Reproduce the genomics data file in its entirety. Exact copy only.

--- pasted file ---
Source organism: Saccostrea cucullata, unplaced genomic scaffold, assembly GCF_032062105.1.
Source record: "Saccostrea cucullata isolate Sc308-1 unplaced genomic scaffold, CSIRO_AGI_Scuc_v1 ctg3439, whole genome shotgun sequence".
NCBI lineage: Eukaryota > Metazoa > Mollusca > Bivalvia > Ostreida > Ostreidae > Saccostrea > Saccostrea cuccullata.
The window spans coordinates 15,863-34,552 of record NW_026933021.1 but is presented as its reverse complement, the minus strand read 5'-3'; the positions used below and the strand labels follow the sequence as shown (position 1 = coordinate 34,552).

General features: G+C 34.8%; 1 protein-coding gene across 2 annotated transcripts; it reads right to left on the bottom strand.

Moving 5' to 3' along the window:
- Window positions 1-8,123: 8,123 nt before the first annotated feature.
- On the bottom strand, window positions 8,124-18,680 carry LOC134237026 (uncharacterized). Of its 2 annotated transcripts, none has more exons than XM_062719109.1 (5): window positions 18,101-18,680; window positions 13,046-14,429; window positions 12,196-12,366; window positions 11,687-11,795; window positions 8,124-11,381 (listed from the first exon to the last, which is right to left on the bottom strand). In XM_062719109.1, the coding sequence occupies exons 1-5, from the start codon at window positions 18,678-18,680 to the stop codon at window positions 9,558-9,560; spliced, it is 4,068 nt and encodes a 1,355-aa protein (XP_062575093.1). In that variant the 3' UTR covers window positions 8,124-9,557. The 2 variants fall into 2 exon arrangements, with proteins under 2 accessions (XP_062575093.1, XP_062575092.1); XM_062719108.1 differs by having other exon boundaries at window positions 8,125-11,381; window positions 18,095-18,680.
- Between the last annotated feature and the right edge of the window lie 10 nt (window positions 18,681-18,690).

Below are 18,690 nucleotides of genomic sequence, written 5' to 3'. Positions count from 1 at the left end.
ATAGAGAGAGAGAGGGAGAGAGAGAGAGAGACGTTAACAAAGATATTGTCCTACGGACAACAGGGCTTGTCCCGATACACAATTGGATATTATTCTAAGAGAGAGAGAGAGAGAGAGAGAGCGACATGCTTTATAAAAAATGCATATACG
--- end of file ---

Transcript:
Source organism: Saccostrea cucullata, unplaced genomic scaffold, assembly GCF_032062105.1.
Source record: "Saccostrea cucullata isolate Sc308-1 unplaced genomic scaffold, CSIRO_AGI_Scuc_v1 ctg3439, whole genome shotgun sequence".
NCBI lineage: Eukaryota > Metazoa > Mollusca > Bivalvia > Ostreida > Ostreidae > Saccostrea > Saccostrea cuccullata.
The window spans coordinates 15,863-34,552 of record NW_026933021.1 but is presented as its reverse complement, the minus strand read 5'-3'; the positions used below and the strand labels follow the sequence as shown (position 1 = coordinate 34,552).

General features: G+C 34.8%; 1 protein-coding gene across 2 annotated transcripts; it reads right to left on the bottom strand.

Moving 5' to 3' along the window:
- Window positions 1-8,123: 8,123 nt before the first annotated feature.
- On the bottom strand, window positions 8,124-18,680 carry LOC134237026 (uncharacterized). Of its 2 annotated transcripts, none has more exons than XM_062719109.1 (5): window positions 18,101-18,680; window positions 13,046-14,429; window positions 12,196-12,366; window positions 11,687-11,795; window positions 8,124-11,381 (listed from the first exon to the last, which is right to left on the bottom strand). In XM_062719109.1, the coding sequence occupies exons 1-5, from the start codon at window positions 18,678-18,680 to the stop codon at window positions 9,558-9,560; spliced, it is 4,068 nt and encodes a 1,355-aa protein (XP_062575093.1). In that variant the 3' UTR covers window positions 8,124-9,557. The 2 variants fall into 2 exon arrangements, with proteins under 2 accessions (XP_062575093.1, XP_062575092.1); XM_062719108.1 differs by having other exon boundaries at window positions 8,125-11,381; window positions 18,095-18,680.
- Between the last annotated feature and the right edge of the window lie 10 nt (window positions 18,681-18,690).

Below are 18,690 nucleotides of genomic sequence, written 5' to 3'. Positions count from 1 at the left end.
ATAGAGAGAGAGAGGGAGAGAGAGAGAGAGACGTTAACAAAGATATTGTCCTACGGACAACAGGGCTTGTCCCGATACACAATTGGATATTATTCTAAGAGAGAGAGAGAGAGAGAGAGAGCGACATGCTTTATAAAAAATGCATATACG